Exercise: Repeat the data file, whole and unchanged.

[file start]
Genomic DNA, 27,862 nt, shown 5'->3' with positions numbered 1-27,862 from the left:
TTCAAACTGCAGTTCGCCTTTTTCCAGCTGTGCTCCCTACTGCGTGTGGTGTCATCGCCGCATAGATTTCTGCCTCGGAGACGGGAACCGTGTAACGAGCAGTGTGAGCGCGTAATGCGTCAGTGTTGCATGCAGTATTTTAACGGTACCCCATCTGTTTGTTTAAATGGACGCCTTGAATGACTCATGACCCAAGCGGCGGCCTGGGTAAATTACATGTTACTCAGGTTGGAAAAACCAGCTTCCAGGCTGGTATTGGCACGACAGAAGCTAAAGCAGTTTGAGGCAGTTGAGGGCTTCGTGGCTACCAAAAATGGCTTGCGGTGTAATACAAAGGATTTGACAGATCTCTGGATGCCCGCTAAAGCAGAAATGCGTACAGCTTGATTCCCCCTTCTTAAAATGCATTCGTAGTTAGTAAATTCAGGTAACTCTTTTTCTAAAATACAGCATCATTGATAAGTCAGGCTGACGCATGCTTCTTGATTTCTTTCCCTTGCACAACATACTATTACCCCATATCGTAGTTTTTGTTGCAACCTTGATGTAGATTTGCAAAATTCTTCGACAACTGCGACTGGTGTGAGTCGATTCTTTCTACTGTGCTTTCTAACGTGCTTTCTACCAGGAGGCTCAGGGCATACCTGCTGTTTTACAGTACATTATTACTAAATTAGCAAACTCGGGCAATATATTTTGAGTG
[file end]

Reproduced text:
Genomic DNA, 27,862 nt, shown 5'->3' with positions numbered 1-27,862 from the left:
TTCAAACTGCAGTTCGCCTTTTTCCAGCTGTGCTCCCTACTGCGTGTGGTGTCATCGCCGCATAGATTTCTGCCTCGGAGACGGGAACCGTGTAACGAGCAGTGTGAGCGCGTAATGCGTCAGTGTTGCATGCAGTATTTTAACGGTACCCCATCTGTTTGTTTAAATGGACGCCTTGAATGACTCATGACCCAAGCGGCGGCCTGGGTAAATTACATGTTACTCAGGTTGGAAAAACCAGCTTCCAGGCTGGTATTGGCACGACAGAAGCTAAAGCAGTTTGAGGCAGTTGAGGGCTTCGTGGCTACCAAAAATGGCTTGCGGTGTAATACAAAGGATTTGACAGATCTCTGGATGCCCGCTAAAGCAGAAATGCGTACAGCTTGATTCCCCCTTCTTAAAATGCATTCGTAGTTAGTAAATTCAGGTAACTCTTTTTCTAAAATACAGCATCATTGATAAGTCAGGCTGACGCATGCTTCTTGATTTCTTTCCCTTGCACAACATACTATTACCCCATATCGTAGTTTTTGTTGCAACCTTGATGTAGATTTGCAAAATTCTTCGACAACTGCGACTGGTGTGAGTCGATTCTTTCTACTGTGCTTTCTAACGTGCTTTCTACCAGGAGGCTCAGGGCATACCTGCTGTTTTACAGTACATTATTACTAAATTAGCAAACTCGGGCAATATATTTTGAGTG